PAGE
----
Ice-Scrapers and Lightsabers: A True Story


ERIC is sitting in a warm chair, dressed in black, watching YouTube.  His shoes are off.  He is comfortable.  Hearing someone fiddling with the door, he looks up from his laptop.  

Enter SCOTTY.  He has just come in from the snow.  The hem of his pants is damp.  He is panting for breath and carrying a winter coat, a scarf, a Cairn sweatshirt, a diabetic briefcase, and a plastic lightsaber.  He is only wearing a gray t-shirt. His eyes are wild, his face flushed, his hair curled from now-evaporated sweat.

SCOTTY: You’re gonna want to hear this.

ERIC: (bemused) Yeah, it…looks like you’ve been on an adventure.

SCOTTY: I was. (still panting, sets down his items one-by-one, trying to collect his thoughts)  I was.

ERIC: Let’s hear it.

SCOTTY: So, as you know, I parked my minivan on campus last night.

ERIC: Your, uh, Mercury…

SCOTTY: …Mercury Villager Mini-Van Sport ™.  1999.  Yes.

ERIC: Hot ride.

SCOTTY: Right.  So today I walked up to campus for lunch.  I only took my medicine and my lightsaber.

ERIC: Why?

SCOTTY: I need to take insulin to eat.  Diabetes, remember?

ERIC: No, why the lightsaber?

SCOTTY: Oh, I figured there would be snow on my van and I don’t have a shovel. Better than using my arm.

ERIC: Gotcha.

SCOTTY: Turns out there wasn’t any snow on it, but there was a considerable wall between the back of the van and the road behind it.

ERIC: Where was this?

SCOTTY: Behind Stillman, to the far right of the dumpster.

ERIC: Okay.

SCOTTY: Adam, thank God, is also out there, and he has shovels.

ERIC: Adam…

SCOTTY: Tennis Adam?

ERIC: Oh THAT guy.

SCOTTY: Super nice. Once he’s done with his car, we start working on mine.  In a couple of minutes, we’ve made a nice, wide path behind the van.  So I get in and begin to back out.

ERIC: Right…

SCOTTY: (pacing about the room) It goes for a bit and then, suddenly, stops.  A bit frustrated, Adam and I resume our shoveling, scraping away some of the more base-level snow around the tires.

ERIC: How long is this story?

SCOTTY: But the car will not move.  The tires continue to spin.  We shovel more, this time bringing out our ice scrapers, chipping any frozen bits we can off the ground.  When  I try to move the car, I smell burning rubber from my front-right tire.

ERIC: What the…?

SCOTTY: AND STILL IT WILL NOT MOVE.  Adam and I return to our knees with a new determination, pulling off our outermost layers to ward off heat exhaustion as we kneel in the snow, hacking at the solid ice with the strength and precision of ancient artisans, banging down on the ice with our shovels like those first ancestors of man.  Asphalt flew up with ice in our fervor, as we nearly broke through to what seems like the earth’s mantle with our four- and seven-dollar ice scrapers.

ERIC: No lightsaber?

SCOTTY: What? No, I put that in the van.

ERIC: (disappointed) Aww…

SCOTTY: We spent half an hour or more shoveling, scraping, driving, and pushing.  Our arms and lungs grew tired, but we cracked jokes to keep our spirits up, refusing to quit til the van had at last been freed.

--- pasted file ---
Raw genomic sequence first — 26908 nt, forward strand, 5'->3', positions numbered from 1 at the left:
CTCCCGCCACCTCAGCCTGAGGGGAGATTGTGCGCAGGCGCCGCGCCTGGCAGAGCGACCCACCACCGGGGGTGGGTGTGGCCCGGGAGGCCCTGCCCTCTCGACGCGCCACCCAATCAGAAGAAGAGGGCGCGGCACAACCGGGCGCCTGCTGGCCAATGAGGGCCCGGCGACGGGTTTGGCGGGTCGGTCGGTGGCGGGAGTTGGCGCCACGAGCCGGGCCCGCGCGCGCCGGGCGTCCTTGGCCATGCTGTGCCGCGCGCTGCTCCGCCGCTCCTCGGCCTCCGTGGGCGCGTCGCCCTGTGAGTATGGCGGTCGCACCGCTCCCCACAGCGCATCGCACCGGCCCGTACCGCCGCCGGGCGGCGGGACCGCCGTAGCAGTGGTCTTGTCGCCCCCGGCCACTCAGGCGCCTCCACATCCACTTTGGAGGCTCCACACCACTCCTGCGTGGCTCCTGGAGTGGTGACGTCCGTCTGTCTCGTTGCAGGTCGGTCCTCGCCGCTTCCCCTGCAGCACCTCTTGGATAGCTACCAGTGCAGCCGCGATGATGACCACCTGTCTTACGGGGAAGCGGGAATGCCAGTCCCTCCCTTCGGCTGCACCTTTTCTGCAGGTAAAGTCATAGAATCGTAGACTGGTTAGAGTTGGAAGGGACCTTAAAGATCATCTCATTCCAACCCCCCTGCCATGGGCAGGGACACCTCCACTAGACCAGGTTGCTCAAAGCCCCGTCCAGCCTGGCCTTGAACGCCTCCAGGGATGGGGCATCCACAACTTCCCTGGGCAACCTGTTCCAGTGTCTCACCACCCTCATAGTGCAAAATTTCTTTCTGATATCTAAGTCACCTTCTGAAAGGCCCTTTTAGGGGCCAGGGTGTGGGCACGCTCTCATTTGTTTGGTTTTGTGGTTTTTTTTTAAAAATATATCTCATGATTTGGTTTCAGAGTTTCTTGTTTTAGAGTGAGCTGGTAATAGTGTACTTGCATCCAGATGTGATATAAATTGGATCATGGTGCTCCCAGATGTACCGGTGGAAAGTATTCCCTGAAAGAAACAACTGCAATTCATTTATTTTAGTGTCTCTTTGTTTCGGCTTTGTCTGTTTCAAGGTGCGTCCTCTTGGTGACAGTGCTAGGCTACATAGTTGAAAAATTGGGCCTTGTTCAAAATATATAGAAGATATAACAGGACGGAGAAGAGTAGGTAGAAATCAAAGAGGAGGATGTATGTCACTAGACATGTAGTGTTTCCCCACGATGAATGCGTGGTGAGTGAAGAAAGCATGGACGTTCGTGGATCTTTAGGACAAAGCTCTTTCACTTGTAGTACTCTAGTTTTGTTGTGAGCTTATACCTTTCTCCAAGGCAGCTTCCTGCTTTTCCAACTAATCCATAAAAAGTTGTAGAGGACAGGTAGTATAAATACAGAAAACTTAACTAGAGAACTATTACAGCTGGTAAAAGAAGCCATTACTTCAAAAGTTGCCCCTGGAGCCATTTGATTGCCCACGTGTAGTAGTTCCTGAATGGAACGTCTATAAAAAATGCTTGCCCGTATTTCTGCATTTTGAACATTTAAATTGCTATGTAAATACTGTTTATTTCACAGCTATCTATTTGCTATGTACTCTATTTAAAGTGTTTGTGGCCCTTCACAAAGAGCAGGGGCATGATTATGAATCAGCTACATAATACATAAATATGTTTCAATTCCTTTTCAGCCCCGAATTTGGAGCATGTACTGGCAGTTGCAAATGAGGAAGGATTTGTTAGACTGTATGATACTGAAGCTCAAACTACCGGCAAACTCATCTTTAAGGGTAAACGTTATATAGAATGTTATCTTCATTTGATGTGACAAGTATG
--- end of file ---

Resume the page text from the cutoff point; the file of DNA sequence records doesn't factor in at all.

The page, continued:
ERIC: And…?

SCOTTY: We eventually got it out of the parking space, but couldn’t drive it any further.  So I got in my van and…called my parents.

ERIC: Ooh.  Rough.

SCOTTY: But then, as I’m talking to my Mom I glance down at the dashboard, and…

ERIC: The parking brake was on.

SCOTTY: Yeah. (beat) Wait…yeah.  How did you know?

ERIC: I guessed pretty early on.

SCOTTY: (deflated) Well.  That’s my story.  That’s it.

ERIC: What’s the moral?

SCOTTY: That, in college, you can go from feeling like a man to a boy really quickly.

ERIC: Nice.  Want some tea?

SCOTTY: (collapsing on the couch) Please.

Prose Fiction · scripts

Paint No Rest for the Wicked



X: I think I downloaded a virus.

Y: A virus?

X: (affronted) Yeah, I mean, not on I don’t go looking for these things.

Y: What were you looking for?

X: The old Microsoft Paint.

Y: For…

X: Nostalgia. Back in middle school I had a computer with no internet connection – for homework. So I became the master of Paint. I learned all the tricks. (beat) But this version’s too flashy.

Y: (beat) Wait, we’re talking about MS Paint?

X: Yeah, look at this new garbage. (motions to computer) See, I liked the garishness of the old Paint, the kind on Windows XP. The brush strokes didn’t fade or blend like this.

Y: (non-committal) Uh-huh.

X: So you could make these bold, solid, ugly lines. And, as long as you closed your strokes correctly, you could fill the shapes with any garish, bright color you wanted. Complete fill. No fuzz or matting on the edges.

Y: I’m not sure I…

X: Gosh, I had so much fun. Painting edits of my friends’ photos. They were so cartoony, but I loved using the eyedropper and pencil tools to blend in microscopic patches of colors, pixel by pixel sometimes. The clicking got tedious, but I was drawn to it, this idea that with enough patience I could construct the Mona Lisa. It felt like I was interacting with the smallest possible unit of art.

Y: (beat) Don’t you…have a paper to finish tonight?

X: I’m waiting for a page to load in another window.

Y: Dang. That’s a slow connection.

X: Yeah, I think it’s from the virus.